Moving Beyond the Status Quo

Do you ever find yourself continuously reflecting on the impact your mentors have had on your growth and development both personally and professionally? I believe it’s a wonderful way to reconnect with your “why”. Just imagine if every child had their very own Mrs. Roth from a young age to touch their hearts and minds? How would having these positive role models impact their personal journeys, encourage them to create their own opportunities, and then share those gifts with the world? Recently, I listened to a new #InnovatorsMindset podcast by George Couros titled “Hopes for School”. He asked the questions, “Who has empowered you to create and be a leader?” and “Are we empowering people to create their own opportunities?” Later, he went onto share that his best mentors have pushed and challenged him to grow. These are also the same people who have his back and truly value him as a person and an educator. These ideas resonated with me because the trusted people I would consider to be my mentors have pushed me to grow in ways I never could have expected; they never held me back from success and perpetually pushed me to move beyond the status quo. Perhaps these were the people who saw qualities in me that I wasn’t able to name or see in myself because I was so consumed with employing daily practices and routines naturally. Don’t we have the same hopes for our own children, and for that matter, every student who enters our classroom door? All learners deserve to meet trusted people who will be their champion. All learners deserve to be welcomed into an environment that values their stories. All learners deserve to have a voice and choice in how they learn. All learners could use an invitation to share their thinking in safe spaces. Throughout my educational journey, I have crossed paths with a multitude of people who have modeled practices that were destined to become a part of who I am as a person and educator. I consider myself a very observant person. Studying people, their actions, and reactions to various events are important when intentionally exploring the ins and outs of life. Why is that? Every time I get the opportunity to observe the habits of others…styles of communication, teaching and learning practices, approaches to management, and the types of leadership qualities they embody, I am more inclined to open doors to new experiences with an empathetic heart and open mind. It is difficult to navigate the world without having the ability to understand others. There are things I observe that I hold onto so tightly because I look at those ideas as vital to my present and future successes.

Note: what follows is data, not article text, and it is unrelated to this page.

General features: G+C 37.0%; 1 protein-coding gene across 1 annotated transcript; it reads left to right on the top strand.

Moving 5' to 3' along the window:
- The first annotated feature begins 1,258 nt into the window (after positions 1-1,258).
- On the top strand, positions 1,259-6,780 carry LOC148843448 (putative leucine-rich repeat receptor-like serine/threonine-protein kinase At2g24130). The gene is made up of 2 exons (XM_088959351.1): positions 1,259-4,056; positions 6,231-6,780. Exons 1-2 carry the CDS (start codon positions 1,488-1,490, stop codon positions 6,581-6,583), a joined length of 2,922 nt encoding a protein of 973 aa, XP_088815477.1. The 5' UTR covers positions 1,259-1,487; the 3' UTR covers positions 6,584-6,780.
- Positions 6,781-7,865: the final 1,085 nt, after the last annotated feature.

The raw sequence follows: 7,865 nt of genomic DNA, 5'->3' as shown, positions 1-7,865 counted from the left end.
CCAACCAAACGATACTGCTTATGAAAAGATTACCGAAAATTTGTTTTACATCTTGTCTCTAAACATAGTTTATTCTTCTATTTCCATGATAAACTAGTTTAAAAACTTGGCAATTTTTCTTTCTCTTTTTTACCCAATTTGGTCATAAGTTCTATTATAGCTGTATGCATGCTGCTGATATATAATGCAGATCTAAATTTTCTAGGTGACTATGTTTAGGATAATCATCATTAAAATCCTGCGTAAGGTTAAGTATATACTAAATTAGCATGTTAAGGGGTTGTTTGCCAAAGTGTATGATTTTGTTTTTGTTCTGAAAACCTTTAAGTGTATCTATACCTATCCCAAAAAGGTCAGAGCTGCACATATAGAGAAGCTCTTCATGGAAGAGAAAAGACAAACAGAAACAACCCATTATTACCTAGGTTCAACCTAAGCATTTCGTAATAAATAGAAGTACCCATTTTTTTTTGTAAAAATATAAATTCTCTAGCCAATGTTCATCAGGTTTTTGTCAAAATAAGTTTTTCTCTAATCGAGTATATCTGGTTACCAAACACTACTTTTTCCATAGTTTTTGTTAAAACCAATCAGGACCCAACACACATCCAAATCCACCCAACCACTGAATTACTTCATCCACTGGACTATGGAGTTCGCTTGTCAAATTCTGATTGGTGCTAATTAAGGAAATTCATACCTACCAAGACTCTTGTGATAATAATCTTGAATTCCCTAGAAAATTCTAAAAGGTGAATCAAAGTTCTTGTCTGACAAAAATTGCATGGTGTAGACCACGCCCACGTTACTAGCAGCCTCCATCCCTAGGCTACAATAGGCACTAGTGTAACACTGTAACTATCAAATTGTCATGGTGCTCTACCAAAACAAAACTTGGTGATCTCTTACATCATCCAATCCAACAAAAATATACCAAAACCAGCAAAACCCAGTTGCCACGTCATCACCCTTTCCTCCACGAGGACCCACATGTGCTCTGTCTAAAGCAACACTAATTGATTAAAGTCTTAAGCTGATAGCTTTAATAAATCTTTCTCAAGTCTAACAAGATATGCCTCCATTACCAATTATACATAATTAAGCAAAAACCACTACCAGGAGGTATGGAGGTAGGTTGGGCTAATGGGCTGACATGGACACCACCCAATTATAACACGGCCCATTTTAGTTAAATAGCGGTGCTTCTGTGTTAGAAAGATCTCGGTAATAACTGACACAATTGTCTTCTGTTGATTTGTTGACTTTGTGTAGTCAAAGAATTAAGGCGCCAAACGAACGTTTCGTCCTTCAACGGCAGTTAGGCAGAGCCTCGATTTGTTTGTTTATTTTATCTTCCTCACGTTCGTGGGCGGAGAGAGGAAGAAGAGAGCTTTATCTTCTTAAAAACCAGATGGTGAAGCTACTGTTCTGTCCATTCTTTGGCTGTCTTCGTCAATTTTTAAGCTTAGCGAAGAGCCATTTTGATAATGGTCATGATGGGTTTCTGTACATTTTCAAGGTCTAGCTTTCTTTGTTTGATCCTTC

George Couros Image

Image from the #InnovatorsMindset podcast by George Couros titled “Hopes for School”

When the Past Meets the Present

About 10 years ago, my supervisor had sent an email inviting a group of literacy teachers to attend a Nancie Atwell conference. I immediately jumped on the opportunity to meet the literacy guru who had a profound impact on my favorite teacher, and me. Before leaving for the early morning New York City conference, I tucked my “lived-in”, worn at the edges, highlighted, underlined, tab filled 21-year-old In the Middle: A Lifetime of Learning About Writing, Reading, and Adolescents book in my bag. As I listened to Atwell speak about her passion for literacy and what it means to her to empower learners to have meaningful literacy lives, I couldn’t help but think about what got me to that moment. If it wasn’t for Mrs. Roth, her love for learning, and empowering her learners to grow…would I be sitting at the table with other educators who traveled near and far for a Saturday morning of professional learning? During the lunch break, I patiently waited for my turn to speak with Nancie Atwell holding my adored book in hand. I got to share the story about why and how I have a 21-year-old copy of the book. She smiled, laughed and appeared to have connected with my experience. Then, she graciously and willingly signed my precious copy of the book, a cherished book that symbolized eternal memories of hope for the future.

nancie atwell

 

 

Boosting Student Engagement Through Meaningful Science Literacy Experiences

My Confession